May 12, 2011

Same as it ever was

Originally uploaded by Citizen Rob
So the results of Schuyler's EEG are in, and they are... exactly what I thought they might be. She had no seizures during the 72-hour EEG, as we suspected. The choking incident wasn't triggered by anything neurological, and no seizures were recorded during waking hours. We haven't observed anything suspicious since probably a week before the EEG, so we weren't surprised. It's not the neurologist's fault. Schuyler's monster is apparently on Spring Break.

Well, that's not entirely true. Once again, like a happy playground that becomes a scary place full of perverts and drug dealers at night, Schuyler's brain transforms into a different world while she sleeps. On the left side of her brain in particular, she experiences epileptic discharges of a non-seizure variety. They are frequent and big, but brief, lasting about a fifth of a second. They're not causing seizures, although they may lead there in the future. (I read somewhere that people don't have seizures during dream sleep. I don't know if that's true or not, but I kind of like to believe that it is.)

These little Bzzzt!s ARE, however, the likely cause of Schuyler's fitful, twitchy sleep patterns. It sounded like her sleep video must have been exhausting to watch. We knew she was a restless sleeper; she hasn't been able to share a bed with us for many years, as she tosses and fidgets and sprawls out. (Surprisingly, though, she's not a light sleeper. She can still sleep through anything, but that sleep is very active. Weird, I know.) Waking her in the morning is always fun because you never know what kind of "Law & Order" murder victim pose you'll find her in. Now we know why. It's the Brain Pops, as we've started calling them.

Anyway, the neurologist believes that what we've observed in the past sound very much like seizures, so we'll continue to watch for them and continue to wait and worry and all that. We know a little more about what's happening inside her brain, but not much, and life goes on very much like it did before, with an amazing and puzzling little girl who inspires awe and love and fear and insecurity and who reminds us, in the words of Ian Brown, that some things in the world of a broken child are real problems, and some things are mere complaints. Some of you have expressed how hard this all must be for Julie and I, and we appreciate that. But we live every day with Schuyler, and our lives are enriched immeasurably by her presence. So perhaps we feel sort of bad for the rest of you who are Schuylerless.

Incidentally, we got a bill today from the neuro, asking us to pay a part that wasn't covered by insurance or the deductible we paid, a whopping sixteen dollars. I think we can scrape that together. As a result, however, we saw how much WAS covered by insurance. Almost seven grand, folks. That a lot of coin just to see Nighttime Brain Pops. Why, that's enough to buy Schuyler her practice marimba for band next year, four times.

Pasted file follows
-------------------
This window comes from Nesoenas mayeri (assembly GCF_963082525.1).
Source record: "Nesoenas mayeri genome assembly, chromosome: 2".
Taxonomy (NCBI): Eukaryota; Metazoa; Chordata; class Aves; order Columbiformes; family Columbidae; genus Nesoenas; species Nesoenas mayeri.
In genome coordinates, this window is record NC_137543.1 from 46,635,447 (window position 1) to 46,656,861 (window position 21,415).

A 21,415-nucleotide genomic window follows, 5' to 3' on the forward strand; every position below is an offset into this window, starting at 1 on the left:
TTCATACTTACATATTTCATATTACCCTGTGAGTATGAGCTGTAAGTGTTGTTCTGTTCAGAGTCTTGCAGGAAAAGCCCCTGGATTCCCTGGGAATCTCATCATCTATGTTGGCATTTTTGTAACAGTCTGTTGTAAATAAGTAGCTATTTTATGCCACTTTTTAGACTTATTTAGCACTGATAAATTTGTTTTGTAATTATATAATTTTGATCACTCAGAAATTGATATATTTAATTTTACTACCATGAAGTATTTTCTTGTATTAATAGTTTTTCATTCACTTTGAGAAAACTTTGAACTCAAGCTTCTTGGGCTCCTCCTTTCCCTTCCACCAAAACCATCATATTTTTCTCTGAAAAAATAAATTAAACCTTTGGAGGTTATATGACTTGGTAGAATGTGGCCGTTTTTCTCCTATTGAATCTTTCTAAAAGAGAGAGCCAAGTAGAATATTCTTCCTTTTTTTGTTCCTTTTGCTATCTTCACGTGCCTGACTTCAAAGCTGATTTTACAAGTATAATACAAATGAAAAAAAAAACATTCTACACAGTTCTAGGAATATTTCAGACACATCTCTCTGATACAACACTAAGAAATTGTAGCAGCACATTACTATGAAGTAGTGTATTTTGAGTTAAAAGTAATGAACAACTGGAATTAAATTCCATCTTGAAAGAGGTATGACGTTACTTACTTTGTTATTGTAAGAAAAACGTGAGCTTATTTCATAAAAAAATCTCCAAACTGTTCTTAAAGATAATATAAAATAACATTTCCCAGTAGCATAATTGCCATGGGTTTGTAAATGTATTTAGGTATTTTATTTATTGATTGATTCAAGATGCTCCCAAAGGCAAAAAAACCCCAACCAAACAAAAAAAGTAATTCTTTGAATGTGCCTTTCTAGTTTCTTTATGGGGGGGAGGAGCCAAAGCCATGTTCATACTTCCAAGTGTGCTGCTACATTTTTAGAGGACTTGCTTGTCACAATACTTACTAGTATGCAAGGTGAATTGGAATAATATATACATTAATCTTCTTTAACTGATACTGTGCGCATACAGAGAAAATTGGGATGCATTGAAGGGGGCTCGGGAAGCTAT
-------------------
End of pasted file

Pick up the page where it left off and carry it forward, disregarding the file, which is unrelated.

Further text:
That's a lot of marimbas, friends.


Elizabeth said...

I am relieved that her EEG looks all right -- at least during the day. I'd go drugless for as long as you can -- and take a look at the book "Epilepsy: A New Approach" by Adrienne Richard -- it's a great complement to traditional methods of dealing with seizures.

I'm thinking about you three, hoping that more monsters will be kept at bay.

Amanda Jaksha said...

My daughter has 'night pops' as you call them ;) REM sleep and language have a very close relationship. Have you tried melatonin? It helps Ava get healthier sleep unlike the effects it had (none) when she was an infant. Best of luck!

C said...

Hi Rob,
We met at the Apraxia of Speech walk-a-thon in Texas 2 years ago. Ava and Schuyler played all afternoon together and we parents got to talk. I am sorry for not keeping in touch-it's been a rough couple of years with Ava. Even though I haven't made contact, I have followed your blog since then. Schuyler is a household name since Ava seems to follow in her footsteps. I wonder if I follow in yours. The emotions I go through seems to be unrecognized by many friends and family, but you seem to express what I am feeling quite perfectly. So thank you. Ava is about to turn 5 now. Since the time we met, we have moved from Florida to Minneapolis, Minnesota for better medical care for Ava. Dr. Dobyns recommended a good neuro in the Twin Cities that he works well with. I just wanted to say that I am sorry you are all going through this- the complex partial seizures Ava was diagnosed with at 2 never seems to be caught on EEG's as well and it is quite maddening (even though some think that should be good news...) Thank you for your writing. Since finding your book in 2009, You are the reason we have an answer to our own daughter. Please say hi to Schuyler and send her our love.
Christy Collins

Nechama said...

i just love schuyler :)